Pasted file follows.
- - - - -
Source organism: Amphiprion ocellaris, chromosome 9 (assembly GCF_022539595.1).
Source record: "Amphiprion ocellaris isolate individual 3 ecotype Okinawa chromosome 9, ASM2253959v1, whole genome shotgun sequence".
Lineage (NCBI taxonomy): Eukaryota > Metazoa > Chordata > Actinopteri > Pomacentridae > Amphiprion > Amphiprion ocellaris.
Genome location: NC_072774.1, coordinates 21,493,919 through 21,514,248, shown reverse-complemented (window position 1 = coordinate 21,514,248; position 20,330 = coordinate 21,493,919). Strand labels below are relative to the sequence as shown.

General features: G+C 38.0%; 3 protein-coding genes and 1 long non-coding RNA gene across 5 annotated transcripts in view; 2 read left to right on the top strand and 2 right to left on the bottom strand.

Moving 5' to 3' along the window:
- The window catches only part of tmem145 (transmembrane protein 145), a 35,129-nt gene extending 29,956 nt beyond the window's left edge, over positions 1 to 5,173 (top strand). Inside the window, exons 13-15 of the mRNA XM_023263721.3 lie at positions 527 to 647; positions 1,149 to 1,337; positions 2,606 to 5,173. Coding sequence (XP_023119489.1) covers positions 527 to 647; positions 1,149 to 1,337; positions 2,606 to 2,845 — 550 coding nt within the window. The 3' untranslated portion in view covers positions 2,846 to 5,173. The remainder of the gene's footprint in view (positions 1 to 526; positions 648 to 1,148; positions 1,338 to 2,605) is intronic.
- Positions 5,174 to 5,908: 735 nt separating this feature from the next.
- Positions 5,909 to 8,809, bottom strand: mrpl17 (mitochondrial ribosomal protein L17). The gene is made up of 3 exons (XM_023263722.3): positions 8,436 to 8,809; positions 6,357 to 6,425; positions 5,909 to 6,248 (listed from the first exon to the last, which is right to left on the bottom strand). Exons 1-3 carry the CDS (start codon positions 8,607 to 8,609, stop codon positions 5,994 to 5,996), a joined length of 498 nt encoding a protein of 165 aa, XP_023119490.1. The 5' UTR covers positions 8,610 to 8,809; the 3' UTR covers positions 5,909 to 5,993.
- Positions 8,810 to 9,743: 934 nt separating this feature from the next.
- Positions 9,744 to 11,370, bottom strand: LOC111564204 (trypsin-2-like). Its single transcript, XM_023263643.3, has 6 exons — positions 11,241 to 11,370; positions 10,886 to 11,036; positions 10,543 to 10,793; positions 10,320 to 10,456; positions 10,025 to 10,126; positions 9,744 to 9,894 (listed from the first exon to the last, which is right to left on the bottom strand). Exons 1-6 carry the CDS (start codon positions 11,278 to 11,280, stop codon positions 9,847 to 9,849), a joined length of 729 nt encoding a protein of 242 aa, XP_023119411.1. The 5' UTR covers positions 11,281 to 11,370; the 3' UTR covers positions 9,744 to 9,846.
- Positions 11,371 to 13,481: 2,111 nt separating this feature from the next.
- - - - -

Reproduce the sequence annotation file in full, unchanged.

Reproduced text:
Source organism: Amphiprion ocellaris, chromosome 9 (assembly GCF_022539595.1).
Source record: "Amphiprion ocellaris isolate individual 3 ecotype Okinawa chromosome 9, ASM2253959v1, whole genome shotgun sequence".
Lineage (NCBI taxonomy): Eukaryota > Metazoa > Chordata > Actinopteri > Pomacentridae > Amphiprion > Amphiprion ocellaris.
Genome location: NC_072774.1, coordinates 21,493,919 through 21,514,248, shown reverse-complemented (window position 1 = coordinate 21,514,248; position 20,330 = coordinate 21,493,919). Strand labels below are relative to the sequence as shown.

General features: G+C 38.0%; 3 protein-coding genes and 1 long non-coding RNA gene across 5 annotated transcripts in view; 2 read left to right on the top strand and 2 right to left on the bottom strand.

Moving 5' to 3' along the window:
- The window catches only part of tmem145 (transmembrane protein 145), a 35,129-nt gene extending 29,956 nt beyond the window's left edge, over positions 1 to 5,173 (top strand). Inside the window, exons 13-15 of the mRNA XM_023263721.3 lie at positions 527 to 647; positions 1,149 to 1,337; positions 2,606 to 5,173. Coding sequence (XP_023119489.1) covers positions 527 to 647; positions 1,149 to 1,337; positions 2,606 to 2,845 — 550 coding nt within the window. The 3' untranslated portion in view covers positions 2,846 to 5,173. The remainder of the gene's footprint in view (positions 1 to 526; positions 648 to 1,148; positions 1,338 to 2,605) is intronic.
- Positions 5,174 to 5,908: 735 nt separating this feature from the next.
- Positions 5,909 to 8,809, bottom strand: mrpl17 (mitochondrial ribosomal protein L17). The gene is made up of 3 exons (XM_023263722.3): positions 8,436 to 8,809; positions 6,357 to 6,425; positions 5,909 to 6,248 (listed from the first exon to the last, which is right to left on the bottom strand). Exons 1-3 carry the CDS (start codon positions 8,607 to 8,609, stop codon positions 5,994 to 5,996), a joined length of 498 nt encoding a protein of 165 aa, XP_023119490.1. The 5' UTR covers positions 8,610 to 8,809; the 3' UTR covers positions 5,909 to 5,993.
- Positions 8,810 to 9,743: 934 nt separating this feature from the next.
- Positions 9,744 to 11,370, bottom strand: LOC111564204 (trypsin-2-like). Its single transcript, XM_023263643.3, has 6 exons — positions 11,241 to 11,370; positions 10,886 to 11,036; positions 10,543 to 10,793; positions 10,320 to 10,456; positions 10,025 to 10,126; positions 9,744 to 9,894 (listed from the first exon to the last, which is right to left on the bottom strand). Exons 1-6 carry the CDS (start codon positions 11,278 to 11,280, stop codon positions 9,847 to 9,849), a joined length of 729 nt encoding a protein of 242 aa, XP_023119411.1. The 5' UTR covers positions 11,281 to 11,370; the 3' UTR covers positions 9,744 to 9,846.
- Positions 11,371 to 13,481: 2,111 nt separating this feature from the next.